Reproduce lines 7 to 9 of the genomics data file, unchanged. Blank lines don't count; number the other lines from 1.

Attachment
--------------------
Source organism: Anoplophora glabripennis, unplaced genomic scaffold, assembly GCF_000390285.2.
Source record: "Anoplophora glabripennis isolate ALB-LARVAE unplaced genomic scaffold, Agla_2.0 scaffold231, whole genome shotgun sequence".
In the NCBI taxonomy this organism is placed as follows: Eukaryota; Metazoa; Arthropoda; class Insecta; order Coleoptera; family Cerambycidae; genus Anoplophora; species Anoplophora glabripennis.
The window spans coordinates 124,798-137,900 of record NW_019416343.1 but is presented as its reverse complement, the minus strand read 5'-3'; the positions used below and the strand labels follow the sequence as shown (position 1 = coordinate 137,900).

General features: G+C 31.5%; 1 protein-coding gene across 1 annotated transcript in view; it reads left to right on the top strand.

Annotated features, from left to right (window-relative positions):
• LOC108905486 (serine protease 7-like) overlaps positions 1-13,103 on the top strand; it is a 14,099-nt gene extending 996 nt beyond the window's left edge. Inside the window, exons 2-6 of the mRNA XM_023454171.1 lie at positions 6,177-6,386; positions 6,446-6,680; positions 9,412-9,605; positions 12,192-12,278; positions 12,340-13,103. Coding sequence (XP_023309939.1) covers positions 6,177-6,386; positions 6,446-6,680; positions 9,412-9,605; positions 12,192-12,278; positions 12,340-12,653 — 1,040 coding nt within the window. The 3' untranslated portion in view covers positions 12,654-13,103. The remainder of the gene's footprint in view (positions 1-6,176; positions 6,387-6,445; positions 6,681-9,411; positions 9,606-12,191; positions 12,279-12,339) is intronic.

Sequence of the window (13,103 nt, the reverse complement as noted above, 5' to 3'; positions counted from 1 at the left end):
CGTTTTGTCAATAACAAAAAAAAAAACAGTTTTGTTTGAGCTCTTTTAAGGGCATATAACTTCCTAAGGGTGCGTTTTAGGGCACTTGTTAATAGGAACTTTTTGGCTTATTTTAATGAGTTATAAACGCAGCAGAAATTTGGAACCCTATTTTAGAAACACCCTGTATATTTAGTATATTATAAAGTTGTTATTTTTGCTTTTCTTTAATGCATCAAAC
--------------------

• LOC108905486 (serine protease 7-like) overlaps positions 1-13,103 on the top strand; it is a 14,099-nt gene extending 996 nt beyond the window's left edge. Inside the window, exons 2-6 of the mRNA XM_023454171.1 lie at positions 6,177-6,386; positions 6,446-6,680; positions 9,412-9,605; positions 12,192-12,278; positions 12,340-13,103. Coding sequence (XP_023309939.1) covers positions 6,177-6,386; positions 6,446-6,680; positions 9,412-9,605; positions 12,192-12,278; positions 12,340-12,653 — 1,040 coding nt within the window. The 3' untranslated portion in view covers positions 12,654-13,103. The remainder of the gene's footprint in view (positions 1-6,176; positions 6,387-6,445; positions 6,681-9,411; positions 9,606-12,191; positions 12,279-12,339) is intronic.

Sequence of the window (13,103 nt, the reverse complement as noted above, 5' to 3'; positions counted from 1 at the left end):
CGTTTTGTCAATAACAAAAAAAAAAACAGTTTTGTTTGAGCTCTTTTAAGGGCATATAACTTCCTAAGGGTGCGTTTTAGGGCACTTGTTAATAGGAACTTTTTGGCTTATTTTAATGAGTTATAAACGCAGCAGAAATTTGGAACCCTATTTTAGAAACACCCTGTATATTTAGTATATTATAAAGTTGTTATTTTTGCTTTTCTTTAATGCATCAAAC